"[According to former CIA officer Marc Sageman. ] the first wave of Al-Qaeda leaders, who joined Osama bin Laden in the 1980s, is now down to a few dozen people on the run in the tribal areas of northwest Pakistan. The second wave of terrorists, who trained in Al-Qaeda's camps in Afghanistan during the 1990s, has also been devastated, with about 100 hiding out on the Pakistani frontier. These people are genuinely dangerous, says Sageman, and they must be captured or killed. But they do not pose an existential threat to America, much less have the power to provoke a "clash of civilizations."It's the third wave of terrorism that is growing, but what is it? By Sageman's account, it's a leaderless hodgepodge of thousands of what he calls "terrorist wannabes." Unlike the first two waves, who were well-educated and intensely religious, the new jihadists are a weird species of the Internet culture. Outraged by video images of Americans killing Muslims in Iraq, they gather in password-protected chat rooms and dare each other to take action. Like young people across time and religious boundaries, they are bored and looking for action."It's more about hero worship than about religion," Sageman said in a presentation of his research last week at the New America Foundation, a liberal think tank in Washington. Many of this third wave don't speak Arabic or read the Koran. Very few (13 percent of Sageman's samples) have attended radical religious schools. Nearly all join the movement because they know or are related to someone who's already in it. Those detained on terrorism charges are getting younger: In Sageman's 2003 sample, the average age was 26; among those arrested after 2006, it was down to about 20. They are disaffected, homicidal kids - closer to urban gang members than to motivated Muslim fanatics."David Ignatius, Daily Star (Lebanon), February 28, 2008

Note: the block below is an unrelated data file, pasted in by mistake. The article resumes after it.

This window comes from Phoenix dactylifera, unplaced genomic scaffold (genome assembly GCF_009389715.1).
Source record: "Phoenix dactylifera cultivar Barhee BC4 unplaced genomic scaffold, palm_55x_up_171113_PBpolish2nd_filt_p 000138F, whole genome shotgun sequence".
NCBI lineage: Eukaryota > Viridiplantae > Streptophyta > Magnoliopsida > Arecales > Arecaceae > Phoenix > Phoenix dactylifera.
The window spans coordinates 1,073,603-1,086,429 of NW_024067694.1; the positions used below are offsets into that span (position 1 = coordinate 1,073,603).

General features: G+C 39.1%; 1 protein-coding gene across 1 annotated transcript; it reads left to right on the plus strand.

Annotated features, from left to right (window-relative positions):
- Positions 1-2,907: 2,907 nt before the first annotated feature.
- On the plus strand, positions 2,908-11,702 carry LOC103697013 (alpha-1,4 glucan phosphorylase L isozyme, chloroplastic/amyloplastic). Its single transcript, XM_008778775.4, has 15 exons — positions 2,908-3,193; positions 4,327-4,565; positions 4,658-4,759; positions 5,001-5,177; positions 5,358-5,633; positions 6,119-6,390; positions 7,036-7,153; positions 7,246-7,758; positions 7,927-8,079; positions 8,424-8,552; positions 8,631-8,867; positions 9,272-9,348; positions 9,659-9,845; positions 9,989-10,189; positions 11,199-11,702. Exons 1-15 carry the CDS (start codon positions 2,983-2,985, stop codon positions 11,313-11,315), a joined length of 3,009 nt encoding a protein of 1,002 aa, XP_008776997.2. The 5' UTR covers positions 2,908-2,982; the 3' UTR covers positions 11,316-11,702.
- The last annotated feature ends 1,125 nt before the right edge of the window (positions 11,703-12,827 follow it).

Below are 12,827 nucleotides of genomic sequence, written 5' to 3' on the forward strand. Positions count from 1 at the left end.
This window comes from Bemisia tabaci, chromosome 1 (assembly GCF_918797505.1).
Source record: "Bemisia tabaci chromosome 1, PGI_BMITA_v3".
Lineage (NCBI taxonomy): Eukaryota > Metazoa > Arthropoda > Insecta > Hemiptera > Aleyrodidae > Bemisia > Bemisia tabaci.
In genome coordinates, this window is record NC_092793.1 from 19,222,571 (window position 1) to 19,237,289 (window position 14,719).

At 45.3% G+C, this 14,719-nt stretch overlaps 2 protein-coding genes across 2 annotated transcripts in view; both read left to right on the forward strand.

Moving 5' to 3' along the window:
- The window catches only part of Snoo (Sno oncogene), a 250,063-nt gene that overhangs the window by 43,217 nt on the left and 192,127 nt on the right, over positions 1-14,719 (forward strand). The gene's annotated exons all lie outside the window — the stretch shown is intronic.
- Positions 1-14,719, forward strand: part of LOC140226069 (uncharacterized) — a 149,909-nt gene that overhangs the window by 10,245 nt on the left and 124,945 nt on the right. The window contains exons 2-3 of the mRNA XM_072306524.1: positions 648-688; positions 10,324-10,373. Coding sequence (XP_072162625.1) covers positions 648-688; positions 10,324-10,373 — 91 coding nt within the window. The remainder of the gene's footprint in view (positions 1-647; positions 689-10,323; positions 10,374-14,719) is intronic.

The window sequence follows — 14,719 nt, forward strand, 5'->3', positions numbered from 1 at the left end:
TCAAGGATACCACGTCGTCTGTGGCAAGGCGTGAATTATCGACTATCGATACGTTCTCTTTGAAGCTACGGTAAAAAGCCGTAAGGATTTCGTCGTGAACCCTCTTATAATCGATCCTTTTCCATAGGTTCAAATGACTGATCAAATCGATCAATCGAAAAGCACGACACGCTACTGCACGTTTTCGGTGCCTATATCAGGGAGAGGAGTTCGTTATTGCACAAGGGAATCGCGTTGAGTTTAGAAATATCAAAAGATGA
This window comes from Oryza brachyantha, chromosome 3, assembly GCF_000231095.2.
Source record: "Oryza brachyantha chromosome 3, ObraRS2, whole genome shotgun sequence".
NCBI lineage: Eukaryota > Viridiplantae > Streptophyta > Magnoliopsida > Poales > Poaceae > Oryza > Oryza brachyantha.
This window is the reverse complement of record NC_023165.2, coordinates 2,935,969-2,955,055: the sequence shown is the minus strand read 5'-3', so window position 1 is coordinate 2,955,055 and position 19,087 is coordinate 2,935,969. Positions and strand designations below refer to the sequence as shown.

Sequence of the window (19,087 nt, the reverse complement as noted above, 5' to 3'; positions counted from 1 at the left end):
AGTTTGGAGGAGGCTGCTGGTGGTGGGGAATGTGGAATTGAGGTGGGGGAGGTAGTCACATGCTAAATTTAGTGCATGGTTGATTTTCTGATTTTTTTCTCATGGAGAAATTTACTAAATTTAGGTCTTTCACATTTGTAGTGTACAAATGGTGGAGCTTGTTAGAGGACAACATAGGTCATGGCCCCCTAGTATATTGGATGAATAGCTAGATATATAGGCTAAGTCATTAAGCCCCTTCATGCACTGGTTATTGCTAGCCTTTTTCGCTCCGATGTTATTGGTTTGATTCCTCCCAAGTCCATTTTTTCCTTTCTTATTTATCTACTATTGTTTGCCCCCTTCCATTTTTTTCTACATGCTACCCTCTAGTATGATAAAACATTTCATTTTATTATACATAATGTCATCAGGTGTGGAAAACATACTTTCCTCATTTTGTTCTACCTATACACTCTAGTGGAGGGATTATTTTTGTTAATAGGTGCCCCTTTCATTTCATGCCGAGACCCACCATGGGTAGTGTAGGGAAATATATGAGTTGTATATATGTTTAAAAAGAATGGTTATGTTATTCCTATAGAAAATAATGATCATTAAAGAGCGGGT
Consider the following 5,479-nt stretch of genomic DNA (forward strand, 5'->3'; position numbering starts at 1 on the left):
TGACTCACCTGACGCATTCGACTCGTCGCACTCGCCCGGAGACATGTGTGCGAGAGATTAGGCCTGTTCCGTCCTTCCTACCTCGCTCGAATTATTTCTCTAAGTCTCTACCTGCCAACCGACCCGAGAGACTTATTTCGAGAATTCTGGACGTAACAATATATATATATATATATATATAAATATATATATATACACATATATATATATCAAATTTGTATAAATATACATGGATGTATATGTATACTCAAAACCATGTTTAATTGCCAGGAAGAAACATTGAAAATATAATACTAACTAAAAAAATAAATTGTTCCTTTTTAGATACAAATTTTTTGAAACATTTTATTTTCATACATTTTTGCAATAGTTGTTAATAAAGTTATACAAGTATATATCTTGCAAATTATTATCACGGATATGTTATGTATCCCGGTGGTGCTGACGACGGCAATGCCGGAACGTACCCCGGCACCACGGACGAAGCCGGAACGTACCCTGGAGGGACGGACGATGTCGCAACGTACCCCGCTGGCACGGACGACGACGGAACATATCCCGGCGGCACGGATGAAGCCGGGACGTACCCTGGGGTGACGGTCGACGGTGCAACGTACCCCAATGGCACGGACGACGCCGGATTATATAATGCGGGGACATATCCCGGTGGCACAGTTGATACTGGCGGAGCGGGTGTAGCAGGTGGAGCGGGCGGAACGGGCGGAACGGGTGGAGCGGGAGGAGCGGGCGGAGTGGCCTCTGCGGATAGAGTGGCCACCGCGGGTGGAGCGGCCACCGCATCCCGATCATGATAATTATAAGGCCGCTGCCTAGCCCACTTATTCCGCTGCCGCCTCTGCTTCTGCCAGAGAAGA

Ever since 9. September 2001, there has been people from all sorts of backgrounds who have tried to state again and again and again that religion has nothing to do with terror. For a large part, this is pure revisionism based upon unwillingness to face the truth that religions carry a lot of unhealthy ideas.
With the same logic, WW2 didn't happen because of Nazi ideology, but because of the Versailles treaty. No-one would doubt that the Versailles treaty had an effect, but you would have to be retarded to say that National-Socialism had nothing to do with it. But let's move from WW2 to present day neo-nazism. It is of course a bleak shadow of the heyday of NS-DAP. Hitler is their hero, and that's about it. A lot of the racist attacks on immigrants etc. happen because the racist is an uneducated, unemployed drunkard. But he is also a fan of Hitler, and Nazi ideology offer the framework where attacking immigrants on the street is OK. The SA would have done it like they do, and the SS would have been more thorough.
That's what the afore mentioned revisionists don't see, that while the jihadi theology may be a poor excuse, it is still a theology. They have simply distilled certain values from traditional Islam. (And if Islam was a really peaceful religion, as is often claimed, then this would be impossible.) The fact that the majority of Muslims may have a different view doesn't matter, because the majority of Christians had a different view than Martin Luther when he begun his work too. All religious reformers start off at the fringes.
I think Marc Sageman is onto something when using three categories of terrorists, like above. The London bombings was a copycat crime by fans. No doubt about that. And they're probably not very well edumecated in Islam either. But their faith provided a framework for the act, and Islam provided a framework for jihadi interpretation.